Is Alien Life Hiding in a Crater on Mars? Scientists make surprising discovery


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Scientists have identified numerous interesting features on Mars which indicate the planet hosted ‘Alien’ life.


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The Argyre basin on the red planet is believed to hold all the ingredients for organisms to have evolved on Mars.

Formed by an asteroid impact nearly 3.9 billion years ago, the Argyre basin on the red planet is believed to hold all the ingredients for organisms to have evolved on Mars.

According to new research, scientists have identified numerous interesting features on Mars which indicate the planet hosted ‘Alien’ life, while suggesting the red planet might still have ice hidden beneath the harsh surface.

The next step  –in order confirm the claims which were believed as simple rumours a couple of years ago–  is to send a new mission to the red planet.

The vast crater which was created by a huge impact around 3.9 billion years ago is, according to researchers, the best place we could search for life on the red planet. The ancient crater, which was named after the mythical silver island from Greek mythology, holds all of the necessary ingredients for life as we know it to develop on Mars, a new study concluded.

Researchers now want to send a new mission to mars targeting the crater located in the southern Martian hemisphere in order to hunt for signs of past or present life on Mars.

This discovery has ignited an intense debate among researchers and UFO believers which firmly believe Mars has, at least, microbial life present on its surface and underground cavities.

Scientists have identified what appear to be huge mounds of buried ice, ancient glacier deposits and the remains of  hydrothermal vents –that could have helped create the necessary conditions for life as we know it to develope– at the 1,770 kilometer-wide basin.

Writing in a paper published by the prestigious Journal Astrobiology, Dr. Alberto Fairen from Cornell University and his colleagues said: ‘The early post-impact environment of the Argyre basin possibly contained many of the ingredients that are thought to be necessary for life – abundant and long-lived liquid water, biogenic elements, and energy sources, all of which would have supported a regional environment favourable for the origin and the persistence of life.’

Dr. Fairen and his team examined evidence sent back by the numerous orbiters currently exploring Mars.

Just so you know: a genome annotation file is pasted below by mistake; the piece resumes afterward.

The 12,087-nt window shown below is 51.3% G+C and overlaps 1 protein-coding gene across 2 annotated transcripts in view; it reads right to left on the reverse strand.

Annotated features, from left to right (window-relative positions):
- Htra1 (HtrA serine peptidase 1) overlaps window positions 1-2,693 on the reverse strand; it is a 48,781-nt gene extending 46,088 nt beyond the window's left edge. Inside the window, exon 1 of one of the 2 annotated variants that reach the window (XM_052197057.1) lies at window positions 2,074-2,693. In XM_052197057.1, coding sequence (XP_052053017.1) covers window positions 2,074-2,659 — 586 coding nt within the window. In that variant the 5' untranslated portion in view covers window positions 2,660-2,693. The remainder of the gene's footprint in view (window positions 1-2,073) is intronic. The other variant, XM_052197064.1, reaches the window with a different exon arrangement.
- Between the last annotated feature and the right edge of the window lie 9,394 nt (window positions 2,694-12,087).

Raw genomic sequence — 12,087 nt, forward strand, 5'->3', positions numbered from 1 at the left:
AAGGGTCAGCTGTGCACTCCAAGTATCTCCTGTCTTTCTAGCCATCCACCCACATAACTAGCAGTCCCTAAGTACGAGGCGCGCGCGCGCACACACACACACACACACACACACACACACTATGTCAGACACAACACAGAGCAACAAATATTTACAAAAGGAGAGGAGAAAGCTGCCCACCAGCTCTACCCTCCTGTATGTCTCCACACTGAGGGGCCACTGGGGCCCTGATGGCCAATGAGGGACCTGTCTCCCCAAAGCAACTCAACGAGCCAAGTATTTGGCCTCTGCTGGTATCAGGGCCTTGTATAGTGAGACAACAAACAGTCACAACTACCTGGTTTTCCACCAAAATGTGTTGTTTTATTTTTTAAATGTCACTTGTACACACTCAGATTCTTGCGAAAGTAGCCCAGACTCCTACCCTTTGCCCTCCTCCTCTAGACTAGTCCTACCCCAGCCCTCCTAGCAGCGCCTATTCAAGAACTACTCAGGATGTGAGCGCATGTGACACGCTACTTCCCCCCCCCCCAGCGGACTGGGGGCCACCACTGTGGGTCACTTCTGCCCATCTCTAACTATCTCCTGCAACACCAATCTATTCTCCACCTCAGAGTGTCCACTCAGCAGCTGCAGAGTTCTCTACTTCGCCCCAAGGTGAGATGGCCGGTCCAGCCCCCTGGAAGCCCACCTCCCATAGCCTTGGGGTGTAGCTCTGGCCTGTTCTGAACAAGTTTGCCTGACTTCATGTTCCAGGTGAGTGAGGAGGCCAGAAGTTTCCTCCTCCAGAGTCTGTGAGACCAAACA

Gullies (pictured) and sediment in the Argyre basin are thought to be proof that liquid water once flowed and eroded the surface of Mars over a considerable period of time.
Gullies (pictured) and sediment in the Argyre basin are thought to be proof that liquid water once flowed and eroded the surface of Mars over a considerable period of time.

Scientists believe that for future Mars mission, the basin –which is the second deepest impact basin on Mars— would be an ideal landing spot for spacecraft since the long descent would allow the spacecraft to slow down before touching down on the surface of the red planet.

However, scientists added that since sunlight is relatively poor during the long winter months in the Argyre basin, future Mars mission would need to rely on Nuclear power, instead of solar energy.

In an interview with Space.com, Dr. Fairen said: ‘I would like to have a true life-searching payload to inspect the astrobiological promising features.

‘Argyre could be safeguarding the latest remains of an ancient Martian biosphere.’

In the paper published by the Journal Astrobiology, Dr. Fairen, and his team identified numerous features which indicate the Argyre basin had all the necessary conditions for life as we know it to develop.

According to previous studies, researchers have concluded that in the distant past, the red planet was much different than it is today. Around 3.9 billion years ago, Mars had giant oceans on its surface, with numerous rivers and lakes covering the planet’s surface. In addition to that, researchers discovered that the red planet had an atmosphere eerily similar to that of Earth. According to scientists, the slow destruction of our neighbor’s planet atmosphere was caused by “huge rope-like tendrils of magnetic rotations. The red planet’s once

The red planet’s once hospitable atmosphere was blown away over 4 billion years ago. The process of Mars losing its precious atmosphere most likely occurred over a period of several hundred million years. Scientists speculate that during this time, the red planet was hit by “extreme ultraviolet photons” from the sun. Before this happened, water was most likely abundant on the red planet and it is very likely that life as we know it could have developed on Mars. This means that when Mars was much younger, it was much warmer and wetter, meaning that it was a very good candidate for life to develop. Scientists believe that Mars’ oceans evaporated due to the planet’s thinning atmosphere which caused it to leak into space.


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